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  Certified Naturally Grown Gourmet Garlic

Our Garlic

Hardneck
 
Hardneck varieties of garlic prefer cold winters.  As they grow they produce a stalk that coils called a scape.  Scapes are harvested in June and are great for salads and stir fry.
 
There are three main types of hardnecks:
Racamboles 
-produce large, tan or brown colored cloves
-easily peeled skins
-deep bodied flavor
 
Porcelain
-satiny white wrapper with four to six cloves
-easy and great for cooking
-highest yields of allicin, the sulfer compound most associated with garlics therapeutic benefits
 
Purple Stripe
-purple striping
-strong taste
-best used for roasting
 
Softneck
 
Softneck varieties are those most commonly found in the supermarkets.  They are used to make garlic braids.  Usually have more cloves than hardnecks yet smaller. Usually  grown in warmer climates, but with care can be grown in colder climates.
 
There are two main types of softnecks:
Silverskin
-most common and easiest type to grow
 
Artichoke
-larger and may have larger cloves and is milder
 

Why Naturally Grown?

Garlic: Is yours bleached and chemical laden?

By: Lisa Costa Bir, BA App Sc. Naturopathy, Grad Dip. Naturopathy
A few weeks ago I was asked to write this article on garlic. Initially I thought it would be as simple as detailing the extensive evidence out there which highlights the benefits of consuming garlic, like: "Garlic is a powerful anti-microbial (1)" or "Epidemiological studies suggest that garlic consumed at least twice a week may help to protect against stomach and colon cancer(2)". Aside from a refreshment on the health benefits, I gained much more, including an insight into the seedy and not so seedy practices of garlic farming that has changed my garlic buying habits forever.

The 'seedy' world of garlic? Am I being a bit melodramatic?

Well, would you still purchase garlic if you knew that it had been whitened using bleach? Would you still purchase garlic if you knew it had been sprayed with toxic chemicals? Both these practices commonly occur in Australia.

Lets do an experiment. Next time you're at the supermarket or greengrocer, have a look for some Aussie grown garlic and you'll likely be surprised. Despite favourable growing conditions in Australia, most of the garlic (approx 80-90%) you see at the shops has been imported. During a quick drive around my local area I found garlic from Mexico at greengrocer number 1, garlic from China at greengrocer number 2 and garlic from Spain and Mexico at Woolworths.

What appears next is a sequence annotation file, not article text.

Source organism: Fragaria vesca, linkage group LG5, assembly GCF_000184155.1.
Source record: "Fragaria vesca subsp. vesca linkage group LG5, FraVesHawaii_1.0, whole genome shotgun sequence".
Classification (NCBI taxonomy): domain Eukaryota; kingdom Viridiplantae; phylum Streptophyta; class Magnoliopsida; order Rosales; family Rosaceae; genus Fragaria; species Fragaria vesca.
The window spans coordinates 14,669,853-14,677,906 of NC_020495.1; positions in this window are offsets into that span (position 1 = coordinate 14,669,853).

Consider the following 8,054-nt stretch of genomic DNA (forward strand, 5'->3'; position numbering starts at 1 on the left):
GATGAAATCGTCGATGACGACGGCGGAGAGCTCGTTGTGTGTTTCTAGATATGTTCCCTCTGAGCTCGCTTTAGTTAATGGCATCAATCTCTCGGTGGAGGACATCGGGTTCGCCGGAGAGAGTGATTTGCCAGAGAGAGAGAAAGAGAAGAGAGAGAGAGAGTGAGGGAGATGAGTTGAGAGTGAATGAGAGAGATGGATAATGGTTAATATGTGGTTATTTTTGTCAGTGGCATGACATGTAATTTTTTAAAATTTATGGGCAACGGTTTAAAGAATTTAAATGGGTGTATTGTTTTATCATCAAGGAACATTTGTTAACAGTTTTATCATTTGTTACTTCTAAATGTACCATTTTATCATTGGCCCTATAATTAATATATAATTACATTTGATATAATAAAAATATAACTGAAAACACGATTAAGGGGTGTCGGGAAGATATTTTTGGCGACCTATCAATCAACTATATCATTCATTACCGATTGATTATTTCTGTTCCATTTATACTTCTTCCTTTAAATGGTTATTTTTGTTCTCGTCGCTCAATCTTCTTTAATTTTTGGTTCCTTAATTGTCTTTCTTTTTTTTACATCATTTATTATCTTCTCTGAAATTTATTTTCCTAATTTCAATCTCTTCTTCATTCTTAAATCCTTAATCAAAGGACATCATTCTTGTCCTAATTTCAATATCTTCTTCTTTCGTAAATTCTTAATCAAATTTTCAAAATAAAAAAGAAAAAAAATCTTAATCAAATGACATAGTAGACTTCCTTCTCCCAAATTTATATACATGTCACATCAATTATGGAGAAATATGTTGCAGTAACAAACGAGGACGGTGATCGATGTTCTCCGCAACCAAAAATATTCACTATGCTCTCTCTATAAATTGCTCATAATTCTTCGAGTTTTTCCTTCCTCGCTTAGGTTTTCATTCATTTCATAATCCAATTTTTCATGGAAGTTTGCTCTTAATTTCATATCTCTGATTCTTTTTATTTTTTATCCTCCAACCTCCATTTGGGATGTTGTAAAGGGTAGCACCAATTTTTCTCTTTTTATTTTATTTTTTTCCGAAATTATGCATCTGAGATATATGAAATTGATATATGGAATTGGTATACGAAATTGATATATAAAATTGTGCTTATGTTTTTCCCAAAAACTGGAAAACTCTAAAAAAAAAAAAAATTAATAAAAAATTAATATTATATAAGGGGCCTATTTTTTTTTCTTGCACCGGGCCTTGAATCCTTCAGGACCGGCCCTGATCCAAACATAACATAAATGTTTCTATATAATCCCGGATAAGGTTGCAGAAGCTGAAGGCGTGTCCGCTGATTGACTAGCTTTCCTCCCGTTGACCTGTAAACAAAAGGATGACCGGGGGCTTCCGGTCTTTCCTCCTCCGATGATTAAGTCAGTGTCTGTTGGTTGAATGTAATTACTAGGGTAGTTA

There are good reasons for importing food sometimes, but a problem with importing from other countries is that the standards for farming can differ markedly from those in Australia. For example, those big, very white bulbs of garlic you see at the supermarket from China probably look so white and pristine because they have been bleached with chlorine. This is because retailers believe the flawless white colour will make the garlic look more aesthetically pleasing to the consumer. We consumers need to wake up and realise that perfect aesthetics don't always equal healthy produce - indeed, sometimes it is the opposite!

Jay Logan an organic produce distributor in Sydney's Sutherland Shire, says customers new to organic produce often question minor imperfections and colour variants in food because they are used to perfect-looking conventional produce. He stresses that they need to understand that no wax, bleach or anything like this is added to organic foods to touch them up. Logan says, "While it (organic fresh produce) may not always look as flawless as the stuff you'll see in the supermarket, the taste is far superior".

Aside from the practice of bleaching, all imported garlic is fumigated with methyl bromide to get rid of any bugs, in accordance with Australian quarantine standards. Methyl bromide is a major environmental hazard because it is an ozone depleting substance, and many other countries have banned its use for this reason. It is also highly toxic. But don't just take my word for it. The Australian government also recognise that it is a noxious chemical for workers to handle. So why do they think it's okay to spray on a food we are going to ingest?

As well as the potential presence of chlorine and methyl bromide, imported garlic may be treated with growth inhibitors and subjected to cold temperatures, as well as over-storage. Over storage is particularly problematic as levels of allicin, one of the major constituents in garlic responsible for its health benefits, start to decline over time. I'm sure I'm not alone in thinking that locally grown Australian garlic is looking better and better.